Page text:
Our results must be interpreted while considering the limitations of this study. First, our composite primary clinical outcome is a mixture of clinical conditions including subtypes of events that were rare (e.g. only four events of re-transplantation). In the future, we would aim to collect larger numbers and/or more specific subtypes of endpoints with sufficient power to be separately analyzed (e.g. deaths from infections or cancers due to long term sequelae of over-immunosuppression). Additionally, the expression levels of the informative genes used to compute GEP scores in some cases may reflect a feature of the status of the recipient’s immune system that is not directly associated with the allograft . Previous studies have indicated that prednisone doses above 20 mg/day may reduce the GEP score by inhibiting the expression of IL1R2, FLT3, and ITGAM genes . Most recently, it has been reported that acute cytomegalovirus infections may be associated with increased GEP scores in the absence of acute cellular rejection . Our retrospective analysis of this case-cohort study may introduce potential, unintentional bias in the selection of patients. To minimize selection bias, we included all patients who met our predetermined definition of clinical events in the event group. All other non-event patients from the CARGO II study who had four GEP scores were assigned to the control group. Moreover, one may argue that the limited sample size (36 in the event group and 55 in the control group) and the imbalance between the number of patients in each study group could affect our findings. The use of unequal assignments ≤ 3:1 between study groups does not significantly reduce the power of the study . Also, the baseline characteristics of study patients were well-matched at entry.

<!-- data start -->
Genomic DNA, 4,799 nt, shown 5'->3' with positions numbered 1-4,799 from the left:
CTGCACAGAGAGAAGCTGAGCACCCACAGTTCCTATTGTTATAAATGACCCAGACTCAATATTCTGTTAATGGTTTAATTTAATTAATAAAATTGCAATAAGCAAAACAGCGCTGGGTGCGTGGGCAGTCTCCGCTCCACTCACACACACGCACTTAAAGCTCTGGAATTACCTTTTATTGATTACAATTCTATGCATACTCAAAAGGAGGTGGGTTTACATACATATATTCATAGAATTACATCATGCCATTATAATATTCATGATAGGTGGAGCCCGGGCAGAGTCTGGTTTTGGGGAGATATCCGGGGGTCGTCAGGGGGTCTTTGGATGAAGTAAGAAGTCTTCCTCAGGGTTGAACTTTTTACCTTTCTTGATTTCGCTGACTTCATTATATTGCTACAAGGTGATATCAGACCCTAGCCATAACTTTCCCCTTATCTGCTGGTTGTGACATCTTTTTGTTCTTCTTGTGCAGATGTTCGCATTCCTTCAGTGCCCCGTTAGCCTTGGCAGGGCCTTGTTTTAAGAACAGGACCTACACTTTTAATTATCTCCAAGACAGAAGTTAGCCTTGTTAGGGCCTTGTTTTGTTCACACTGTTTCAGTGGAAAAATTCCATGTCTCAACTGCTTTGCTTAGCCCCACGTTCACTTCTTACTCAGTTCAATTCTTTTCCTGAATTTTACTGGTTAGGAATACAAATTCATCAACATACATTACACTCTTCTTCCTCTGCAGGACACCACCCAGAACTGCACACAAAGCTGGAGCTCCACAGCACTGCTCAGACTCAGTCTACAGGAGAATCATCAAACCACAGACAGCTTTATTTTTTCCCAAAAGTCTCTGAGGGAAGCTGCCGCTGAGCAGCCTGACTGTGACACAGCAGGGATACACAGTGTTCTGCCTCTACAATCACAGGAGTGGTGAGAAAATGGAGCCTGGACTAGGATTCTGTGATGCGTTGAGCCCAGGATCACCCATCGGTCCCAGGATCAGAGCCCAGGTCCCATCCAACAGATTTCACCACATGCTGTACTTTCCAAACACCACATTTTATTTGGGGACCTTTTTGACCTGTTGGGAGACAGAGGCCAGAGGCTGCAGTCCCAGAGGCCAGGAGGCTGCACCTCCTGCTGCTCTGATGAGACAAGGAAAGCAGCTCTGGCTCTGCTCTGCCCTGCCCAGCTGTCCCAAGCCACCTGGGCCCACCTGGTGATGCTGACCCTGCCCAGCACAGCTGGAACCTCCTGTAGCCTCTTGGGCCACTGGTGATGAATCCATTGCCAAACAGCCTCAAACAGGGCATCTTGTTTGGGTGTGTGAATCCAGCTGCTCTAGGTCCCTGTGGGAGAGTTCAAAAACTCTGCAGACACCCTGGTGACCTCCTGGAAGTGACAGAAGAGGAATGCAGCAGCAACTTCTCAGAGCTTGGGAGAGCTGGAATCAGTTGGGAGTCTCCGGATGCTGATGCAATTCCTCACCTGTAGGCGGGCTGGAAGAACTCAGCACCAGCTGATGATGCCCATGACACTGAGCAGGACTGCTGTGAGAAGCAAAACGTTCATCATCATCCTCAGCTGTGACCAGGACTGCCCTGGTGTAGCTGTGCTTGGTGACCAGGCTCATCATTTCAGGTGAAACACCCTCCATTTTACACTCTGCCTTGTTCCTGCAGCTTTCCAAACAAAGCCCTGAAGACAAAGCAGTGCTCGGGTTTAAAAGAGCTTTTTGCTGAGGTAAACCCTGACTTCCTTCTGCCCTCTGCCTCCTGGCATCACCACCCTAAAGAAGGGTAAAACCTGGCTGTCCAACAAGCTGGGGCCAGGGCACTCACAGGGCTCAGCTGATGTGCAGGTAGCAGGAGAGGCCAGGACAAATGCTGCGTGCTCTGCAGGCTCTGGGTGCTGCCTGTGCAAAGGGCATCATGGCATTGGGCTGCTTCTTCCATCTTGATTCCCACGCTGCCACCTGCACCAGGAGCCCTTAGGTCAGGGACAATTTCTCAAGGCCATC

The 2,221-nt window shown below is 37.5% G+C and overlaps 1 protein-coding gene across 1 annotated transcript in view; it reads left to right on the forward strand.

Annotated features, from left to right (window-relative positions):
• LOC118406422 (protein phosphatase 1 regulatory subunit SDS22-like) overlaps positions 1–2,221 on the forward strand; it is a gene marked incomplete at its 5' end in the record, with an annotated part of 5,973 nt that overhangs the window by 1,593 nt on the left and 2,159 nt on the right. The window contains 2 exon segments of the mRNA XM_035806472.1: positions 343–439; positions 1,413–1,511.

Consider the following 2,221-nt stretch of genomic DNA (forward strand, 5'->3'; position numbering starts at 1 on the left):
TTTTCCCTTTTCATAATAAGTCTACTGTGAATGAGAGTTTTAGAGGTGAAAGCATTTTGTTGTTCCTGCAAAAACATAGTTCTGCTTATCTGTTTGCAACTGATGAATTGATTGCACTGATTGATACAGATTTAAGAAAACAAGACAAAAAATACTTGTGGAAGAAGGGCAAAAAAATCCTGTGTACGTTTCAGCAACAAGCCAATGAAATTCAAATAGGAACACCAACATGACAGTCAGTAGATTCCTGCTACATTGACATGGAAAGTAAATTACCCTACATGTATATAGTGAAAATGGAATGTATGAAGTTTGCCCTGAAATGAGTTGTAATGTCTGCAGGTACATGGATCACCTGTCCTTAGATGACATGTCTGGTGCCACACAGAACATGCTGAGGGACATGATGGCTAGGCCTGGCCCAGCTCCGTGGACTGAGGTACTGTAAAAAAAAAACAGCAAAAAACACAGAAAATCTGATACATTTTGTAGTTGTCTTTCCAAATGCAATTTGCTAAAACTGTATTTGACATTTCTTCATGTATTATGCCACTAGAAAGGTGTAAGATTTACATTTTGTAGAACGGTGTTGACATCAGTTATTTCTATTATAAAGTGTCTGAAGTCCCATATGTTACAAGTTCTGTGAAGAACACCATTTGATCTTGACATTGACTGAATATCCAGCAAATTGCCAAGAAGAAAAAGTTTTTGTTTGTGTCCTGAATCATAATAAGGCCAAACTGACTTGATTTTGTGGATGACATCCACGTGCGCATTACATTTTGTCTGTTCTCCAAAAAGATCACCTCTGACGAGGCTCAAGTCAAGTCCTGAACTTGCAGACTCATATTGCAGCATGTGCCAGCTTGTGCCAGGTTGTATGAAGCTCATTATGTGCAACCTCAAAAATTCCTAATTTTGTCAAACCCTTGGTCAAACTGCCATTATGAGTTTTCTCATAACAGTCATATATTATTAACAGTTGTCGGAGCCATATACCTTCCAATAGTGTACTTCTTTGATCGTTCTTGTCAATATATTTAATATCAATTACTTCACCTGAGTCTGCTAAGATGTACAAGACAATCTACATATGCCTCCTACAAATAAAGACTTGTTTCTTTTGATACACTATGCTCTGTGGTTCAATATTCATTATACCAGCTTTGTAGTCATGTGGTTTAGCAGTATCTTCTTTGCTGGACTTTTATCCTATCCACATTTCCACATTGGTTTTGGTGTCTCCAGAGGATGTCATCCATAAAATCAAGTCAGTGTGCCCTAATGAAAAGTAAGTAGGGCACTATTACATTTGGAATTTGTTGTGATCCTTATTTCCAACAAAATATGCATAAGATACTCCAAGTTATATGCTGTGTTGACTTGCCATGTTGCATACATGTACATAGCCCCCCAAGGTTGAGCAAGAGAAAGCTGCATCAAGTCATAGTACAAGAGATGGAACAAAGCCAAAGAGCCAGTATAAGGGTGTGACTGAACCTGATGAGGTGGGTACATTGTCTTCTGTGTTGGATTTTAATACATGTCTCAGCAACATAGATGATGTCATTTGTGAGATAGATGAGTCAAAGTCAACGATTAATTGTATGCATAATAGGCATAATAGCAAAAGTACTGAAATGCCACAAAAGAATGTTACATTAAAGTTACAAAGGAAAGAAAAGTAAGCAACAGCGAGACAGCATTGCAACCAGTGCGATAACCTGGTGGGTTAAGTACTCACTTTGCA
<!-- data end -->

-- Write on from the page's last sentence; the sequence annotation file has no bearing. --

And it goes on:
In our study, the performance of the GEP score variability in predicting outcomes for patients who were monitored with GEP testing ≥315 days post-transplantation (AUC ROC of 0.72, 95 % CI 0.61 to 0.81) is similar to the performance of the established single GEP score in ruling out acute cellular rejection for patient samples ≥2-6 month post-transplant (AUC ROC 0.71, 95 % CI 0.56 to 0.84). The limited PPV of the GEP score variability (Table 2) will undoubtedly be compared with interpretation of EMB findings for acute cellular rejection of cardiac transplants. In another report, observed agreement between local and central pathologists for EMB scoring was 28 % for grade ≥ 2R (2004 ISHLT grading system) . Despite the ISHLT simplification of the 1990 grading classification, suboptimal EMB readings are still common . Furthermore, the GEP score variability may predict future clinical events rather than be used for ruling out acute cellular rejection at the time of a test. In this study, the estimated PPVs do not exceed 36 % for variability values of up to 1.7. This limitation of the PPV is in part attributable not only to the underlying sensitivity of this measure, but to the low prevalence of events in the study population. Since the NPV exceeds 97 % for variability values of ≤0.6, this test result may be best suited for use to “rule-out” rather than for use to “rule in” the likelihood of a future clinical event (Table 2). Specific NPV and PPV values (Table 2) are provided to aid clinicians in estimating the likelihood of death, re-transplantation and graft dysfunction occurring in patients beyond 315 days post-transplant. However, the clinician may choose how to use the particular GEP score variability threshold based on a practical experience and make an associated clinical interpretation based on overall clinical presentation of the individual patient. Based on the results of this study, we suggest use of GEP score variability to predict a future composite clinical event (death from any cause, re-transplantation or graft failure) only for GEP tests collected at ≥315 days post-transplant. For example, the patients with GEP score variability ≥1.6 (approximately 8 % of the CARGO II population) may be at a higher risk of experiencing an event (PPV ~30 %; Table 2). These patients may be candidates for more vigilant surveillance and appropriately timely interventions. On the other hand, patients with a low GEP score variability, particularly scores ≤ 0.6 (approximately 25 % of our population) may be at a low risk of experiencing a clinical event (NPV ≥97 %) and may be potential candidates, depending on the full clinical circumstances in each case, for reduced immunosuppression.